Parents want children to have savings accounts in order to teach them the value of saving money, put aside funds for a car or pay tuition for college. A parent can't just put money into a savings account for a child, though. There are tax implications, for both parent and child, with any type of savings plan for a minor child.
529, UGMA and UTMA
The most popular savings options for children are 529 programs and custodial accounts, called UGMA and UTMA for Uniform Gifts to Minors Act accounts and Uniform Transfers to Minors Act accounts because of the rules for each type. A 529 plan is a state-sponsored program to save money for college. UGMA and UTMA plans put money into a savings or investment account, which can be used for any purpose.
Some states allow deductions on state income taxes for 529 contributions, but UGMA and UTMA contributions are taxed at both state and federal levels. Federal law does not grant deductions on 529 contributions, but money in the account grows tax-free. You won't be taxed when money is withdrawn for educational purposes, meaning the interest and income generated for the life of the account used for that is tax-free. A few states, however, tax 529 earnings when they're taken out of the account.
Money put into UGMA or UTMA accounts belongs to the child, even if a parent is the custodian or manager of the funds. That means any income or growth is taxable at the child's rate, which usually is far below that of the parents'. That income also may be subject to state income tax in some states. A standard savings account with the parent as trustee, another option for a type of child savings account, is subject to the same federal tax rules. When a child is deemed an adult, at 18 or 21 under various states' laws, that money is entirely his or her tax liability at the applicable adult rates.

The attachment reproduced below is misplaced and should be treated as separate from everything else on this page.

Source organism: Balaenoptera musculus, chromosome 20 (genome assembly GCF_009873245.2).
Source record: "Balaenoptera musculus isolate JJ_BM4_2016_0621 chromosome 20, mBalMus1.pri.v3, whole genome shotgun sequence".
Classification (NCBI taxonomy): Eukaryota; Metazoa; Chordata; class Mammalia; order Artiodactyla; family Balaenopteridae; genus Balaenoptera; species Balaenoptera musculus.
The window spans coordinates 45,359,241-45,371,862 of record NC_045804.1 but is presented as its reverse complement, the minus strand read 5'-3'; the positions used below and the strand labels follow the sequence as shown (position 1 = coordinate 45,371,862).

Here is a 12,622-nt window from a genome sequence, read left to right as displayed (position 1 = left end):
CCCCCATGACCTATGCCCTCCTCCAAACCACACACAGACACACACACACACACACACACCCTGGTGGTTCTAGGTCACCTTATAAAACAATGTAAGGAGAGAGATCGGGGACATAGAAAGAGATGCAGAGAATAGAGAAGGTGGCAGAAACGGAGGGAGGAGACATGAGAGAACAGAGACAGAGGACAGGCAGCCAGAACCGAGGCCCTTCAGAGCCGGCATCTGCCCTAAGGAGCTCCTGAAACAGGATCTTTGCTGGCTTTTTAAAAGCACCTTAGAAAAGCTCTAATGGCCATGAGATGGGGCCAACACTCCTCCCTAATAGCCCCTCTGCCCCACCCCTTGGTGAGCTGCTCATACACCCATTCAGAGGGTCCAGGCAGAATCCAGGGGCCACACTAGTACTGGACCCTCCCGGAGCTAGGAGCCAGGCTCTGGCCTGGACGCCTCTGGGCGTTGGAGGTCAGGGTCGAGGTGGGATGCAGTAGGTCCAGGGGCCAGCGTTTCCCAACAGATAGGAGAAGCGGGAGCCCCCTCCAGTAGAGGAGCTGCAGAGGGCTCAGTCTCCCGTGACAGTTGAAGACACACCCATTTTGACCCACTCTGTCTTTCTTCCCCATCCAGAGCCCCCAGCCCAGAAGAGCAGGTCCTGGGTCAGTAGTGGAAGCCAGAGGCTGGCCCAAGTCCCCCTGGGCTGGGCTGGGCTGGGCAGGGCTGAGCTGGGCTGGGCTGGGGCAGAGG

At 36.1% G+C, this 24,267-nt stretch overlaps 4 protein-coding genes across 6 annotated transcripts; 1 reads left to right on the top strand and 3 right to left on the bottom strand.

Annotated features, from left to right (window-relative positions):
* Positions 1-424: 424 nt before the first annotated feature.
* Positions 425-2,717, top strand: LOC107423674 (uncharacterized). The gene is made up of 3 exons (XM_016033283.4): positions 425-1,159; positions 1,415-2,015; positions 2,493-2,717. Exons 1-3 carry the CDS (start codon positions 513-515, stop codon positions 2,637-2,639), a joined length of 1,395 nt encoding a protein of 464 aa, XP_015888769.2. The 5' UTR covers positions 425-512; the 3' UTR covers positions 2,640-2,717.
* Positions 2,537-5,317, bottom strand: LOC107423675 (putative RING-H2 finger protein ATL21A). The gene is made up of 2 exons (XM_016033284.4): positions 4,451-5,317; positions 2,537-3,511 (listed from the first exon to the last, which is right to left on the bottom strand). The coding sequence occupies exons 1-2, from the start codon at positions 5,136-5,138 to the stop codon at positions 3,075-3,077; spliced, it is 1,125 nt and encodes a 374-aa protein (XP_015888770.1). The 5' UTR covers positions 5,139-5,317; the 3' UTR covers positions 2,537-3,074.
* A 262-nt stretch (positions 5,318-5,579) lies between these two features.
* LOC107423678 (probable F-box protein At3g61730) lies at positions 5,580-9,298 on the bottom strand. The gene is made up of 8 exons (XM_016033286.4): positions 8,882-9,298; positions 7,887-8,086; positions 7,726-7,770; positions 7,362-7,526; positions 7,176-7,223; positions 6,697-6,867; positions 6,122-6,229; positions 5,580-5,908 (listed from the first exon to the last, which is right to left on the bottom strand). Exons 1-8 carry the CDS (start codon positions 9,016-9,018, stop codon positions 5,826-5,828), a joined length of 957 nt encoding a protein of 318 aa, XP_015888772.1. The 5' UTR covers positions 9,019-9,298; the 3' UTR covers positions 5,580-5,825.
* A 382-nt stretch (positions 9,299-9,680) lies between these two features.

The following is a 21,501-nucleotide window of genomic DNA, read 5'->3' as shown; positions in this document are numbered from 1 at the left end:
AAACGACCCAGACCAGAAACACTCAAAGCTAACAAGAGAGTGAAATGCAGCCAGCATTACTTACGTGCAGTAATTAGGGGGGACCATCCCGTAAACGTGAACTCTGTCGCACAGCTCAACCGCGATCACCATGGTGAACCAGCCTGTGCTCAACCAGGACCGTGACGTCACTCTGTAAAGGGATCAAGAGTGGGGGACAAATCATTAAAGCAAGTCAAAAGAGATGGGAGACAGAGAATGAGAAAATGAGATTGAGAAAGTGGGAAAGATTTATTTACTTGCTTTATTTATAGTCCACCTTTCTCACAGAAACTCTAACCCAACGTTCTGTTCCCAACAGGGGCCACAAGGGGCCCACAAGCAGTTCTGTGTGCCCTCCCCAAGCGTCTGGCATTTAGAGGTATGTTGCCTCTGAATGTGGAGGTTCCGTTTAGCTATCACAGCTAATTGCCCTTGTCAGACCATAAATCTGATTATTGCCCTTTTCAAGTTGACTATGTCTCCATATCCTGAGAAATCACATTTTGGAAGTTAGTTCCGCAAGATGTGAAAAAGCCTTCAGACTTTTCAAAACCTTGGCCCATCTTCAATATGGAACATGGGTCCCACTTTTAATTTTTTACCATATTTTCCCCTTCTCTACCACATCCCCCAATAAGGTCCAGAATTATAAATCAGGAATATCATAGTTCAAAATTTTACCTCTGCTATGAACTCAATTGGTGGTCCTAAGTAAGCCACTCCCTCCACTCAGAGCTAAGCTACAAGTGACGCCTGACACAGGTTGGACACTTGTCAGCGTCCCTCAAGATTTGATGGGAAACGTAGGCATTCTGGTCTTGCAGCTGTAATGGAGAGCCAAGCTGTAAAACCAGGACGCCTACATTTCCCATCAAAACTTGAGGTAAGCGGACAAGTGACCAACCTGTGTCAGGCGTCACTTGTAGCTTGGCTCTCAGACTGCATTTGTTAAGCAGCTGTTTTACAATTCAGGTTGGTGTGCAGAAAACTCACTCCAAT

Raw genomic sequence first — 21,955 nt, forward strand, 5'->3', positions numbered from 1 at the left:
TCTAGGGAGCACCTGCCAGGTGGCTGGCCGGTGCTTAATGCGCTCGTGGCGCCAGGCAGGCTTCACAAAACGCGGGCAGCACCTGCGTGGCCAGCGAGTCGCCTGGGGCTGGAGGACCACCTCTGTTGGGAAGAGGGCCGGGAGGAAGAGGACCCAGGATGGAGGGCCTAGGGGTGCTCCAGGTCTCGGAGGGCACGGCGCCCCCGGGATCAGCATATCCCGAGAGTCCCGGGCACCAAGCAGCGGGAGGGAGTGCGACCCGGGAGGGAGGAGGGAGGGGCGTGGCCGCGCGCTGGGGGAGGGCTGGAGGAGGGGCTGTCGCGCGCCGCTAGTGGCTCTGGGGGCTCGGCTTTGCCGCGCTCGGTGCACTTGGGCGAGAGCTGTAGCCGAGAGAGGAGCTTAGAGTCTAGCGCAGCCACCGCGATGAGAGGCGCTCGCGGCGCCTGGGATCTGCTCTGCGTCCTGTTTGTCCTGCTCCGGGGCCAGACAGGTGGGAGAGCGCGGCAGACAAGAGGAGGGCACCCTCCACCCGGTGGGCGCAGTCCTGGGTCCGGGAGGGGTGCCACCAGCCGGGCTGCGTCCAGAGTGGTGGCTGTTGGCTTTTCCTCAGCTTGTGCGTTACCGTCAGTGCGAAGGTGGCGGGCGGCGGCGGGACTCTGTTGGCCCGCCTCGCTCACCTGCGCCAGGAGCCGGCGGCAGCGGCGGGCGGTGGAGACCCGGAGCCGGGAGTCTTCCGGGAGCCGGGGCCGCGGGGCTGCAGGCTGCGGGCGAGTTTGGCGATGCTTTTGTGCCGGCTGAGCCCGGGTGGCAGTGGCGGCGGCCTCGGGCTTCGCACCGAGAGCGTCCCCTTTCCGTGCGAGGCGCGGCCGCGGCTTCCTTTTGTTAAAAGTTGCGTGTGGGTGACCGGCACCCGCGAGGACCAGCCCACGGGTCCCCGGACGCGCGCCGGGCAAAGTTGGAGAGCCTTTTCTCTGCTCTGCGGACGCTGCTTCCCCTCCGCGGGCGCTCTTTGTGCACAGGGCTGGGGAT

Before a child turns 14, UGMA and UTMA income is taxed at special rates. The first $950 is exempt, the next $950 is taxed at the child's rate, and any income greater than $1,900 may be taxed at the parental rate, the "kiddie tax" rule. Once the child turns 14, income and capital gains are taxed at the child's rate, which may be as low as 10 percent for interest income and 5 percent for capital gains from such investments as mutual funds. At majority under state law, the income is taxed at adult rates.
Interest and Dividends
If all the income in a child's account is from interest, dividends and mutual fund capital gains distributions, a parent may elect to include that in his or her 1040 personal income tax form so the child does not have to file a tax return. A parent needs to see IRS Form 8814, Parents Election to Report Child's Interest and Dividends, to see whether that would be beneficial. It might depend on the parent's tax rate.
A parent or grandparent who makes large contributions to a child's custodial account also could run afoul of the federal gift tax. An individual can give up to $13,000 a year -- $26,000 for married couples -- without gift tax implications. For amounts above those limits, a gift tax return has to be filed. There still may not be any tax owed, however, under estate exemptions that can go up to about $5 million.
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